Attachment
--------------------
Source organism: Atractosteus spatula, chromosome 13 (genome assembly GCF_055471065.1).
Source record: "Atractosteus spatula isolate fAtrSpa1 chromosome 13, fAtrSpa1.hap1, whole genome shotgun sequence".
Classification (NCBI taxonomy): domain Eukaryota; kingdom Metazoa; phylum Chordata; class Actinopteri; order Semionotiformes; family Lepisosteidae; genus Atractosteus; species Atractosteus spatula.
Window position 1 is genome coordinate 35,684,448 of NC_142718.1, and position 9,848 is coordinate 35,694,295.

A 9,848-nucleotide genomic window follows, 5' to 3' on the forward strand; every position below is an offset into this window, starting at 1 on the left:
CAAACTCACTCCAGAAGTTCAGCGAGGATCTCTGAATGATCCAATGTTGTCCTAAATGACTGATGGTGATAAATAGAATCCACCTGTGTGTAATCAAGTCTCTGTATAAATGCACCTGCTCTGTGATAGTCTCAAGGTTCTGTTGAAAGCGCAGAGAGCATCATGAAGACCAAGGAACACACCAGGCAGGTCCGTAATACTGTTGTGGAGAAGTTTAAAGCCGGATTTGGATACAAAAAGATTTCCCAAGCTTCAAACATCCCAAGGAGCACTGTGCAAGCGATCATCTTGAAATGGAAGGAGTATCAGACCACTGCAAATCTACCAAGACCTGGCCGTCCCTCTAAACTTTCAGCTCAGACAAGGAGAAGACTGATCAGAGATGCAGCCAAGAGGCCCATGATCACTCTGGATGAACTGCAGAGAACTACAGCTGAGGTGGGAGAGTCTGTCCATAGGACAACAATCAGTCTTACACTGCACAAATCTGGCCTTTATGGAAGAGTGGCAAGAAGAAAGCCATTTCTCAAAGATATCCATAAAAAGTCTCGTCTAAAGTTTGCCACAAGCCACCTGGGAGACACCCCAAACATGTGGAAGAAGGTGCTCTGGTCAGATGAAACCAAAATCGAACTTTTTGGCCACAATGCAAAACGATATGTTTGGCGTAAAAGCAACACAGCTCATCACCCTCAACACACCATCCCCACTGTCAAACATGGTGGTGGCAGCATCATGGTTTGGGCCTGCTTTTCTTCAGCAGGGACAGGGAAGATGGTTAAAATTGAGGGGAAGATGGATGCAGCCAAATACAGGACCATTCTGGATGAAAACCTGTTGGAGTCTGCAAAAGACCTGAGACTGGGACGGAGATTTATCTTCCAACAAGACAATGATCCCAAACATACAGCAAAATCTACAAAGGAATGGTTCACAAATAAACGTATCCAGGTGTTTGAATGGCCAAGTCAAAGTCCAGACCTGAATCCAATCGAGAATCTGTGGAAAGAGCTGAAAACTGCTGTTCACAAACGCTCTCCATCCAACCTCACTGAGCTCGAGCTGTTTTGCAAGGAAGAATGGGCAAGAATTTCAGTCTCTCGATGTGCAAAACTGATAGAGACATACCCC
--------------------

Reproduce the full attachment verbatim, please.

Source organism: Atractosteus spatula, chromosome 13 (genome assembly GCF_055471065.1).
Source record: "Atractosteus spatula isolate fAtrSpa1 chromosome 13, fAtrSpa1.hap1, whole genome shotgun sequence".
Classification (NCBI taxonomy): domain Eukaryota; kingdom Metazoa; phylum Chordata; class Actinopteri; order Semionotiformes; family Lepisosteidae; genus Atractosteus; species Atractosteus spatula.
Window position 1 is genome coordinate 35,684,448 of NC_142718.1, and position 9,848 is coordinate 35,694,295.

A 9,848-nucleotide genomic window follows, 5' to 3' on the forward strand; every position below is an offset into this window, starting at 1 on the left:
CAAACTCACTCCAGAAGTTCAGCGAGGATCTCTGAATGATCCAATGTTGTCCTAAATGACTGATGGTGATAAATAGAATCCACCTGTGTGTAATCAAGTCTCTGTATAAATGCACCTGCTCTGTGATAGTCTCAAGGTTCTGTTGAAAGCGCAGAGAGCATCATGAAGACCAAGGAACACACCAGGCAGGTCCGTAATACTGTTGTGGAGAAGTTTAAAGCCGGATTTGGATACAAAAAGATTTCCCAAGCTTCAAACATCCCAAGGAGCACTGTGCAAGCGATCATCTTGAAATGGAAGGAGTATCAGACCACTGCAAATCTACCAAGACCTGGCCGTCCCTCTAAACTTTCAGCTCAGACAAGGAGAAGACTGATCAGAGATGCAGCCAAGAGGCCCATGATCACTCTGGATGAACTGCAGAGAACTACAGCTGAGGTGGGAGAGTCTGTCCATAGGACAACAATCAGTCTTACACTGCACAAATCTGGCCTTTATGGAAGAGTGGCAAGAAGAAAGCCATTTCTCAAAGATATCCATAAAAAGTCTCGTCTAAAGTTTGCCACAAGCCACCTGGGAGACACCCCAAACATGTGGAAGAAGGTGCTCTGGTCAGATGAAACCAAAATCGAACTTTTTGGCCACAATGCAAAACGATATGTTTGGCGTAAAAGCAACACAGCTCATCACCCTCAACACACCATCCCCACTGTCAAACATGGTGGTGGCAGCATCATGGTTTGGGCCTGCTTTTCTTCAGCAGGGACAGGGAAGATGGTTAAAATTGAGGGGAAGATGGATGCAGCCAAATACAGGACCATTCTGGATGAAAACCTGTTGGAGTCTGCAAAAGACCTGAGACTGGGACGGAGATTTATCTTCCAACAAGACAATGATCCCAAACATACAGCAAAATCTACAAAGGAATGGTTCACAAATAAACGTATCCAGGTGTTTGAATGGCCAAGTCAAAGTCCAGACCTGAATCCAATCGAGAATCTGTGGAAAGAGCTGAAAACTGCTGTTCACAAACGCTCTCCATCCAACCTCACTGAGCTCGAGCTGTTTTGCAAGGAAGAATGGGCAAGAATTTCAGTCTCTCGATGTGCAAAACTGATAGAGACATACCCC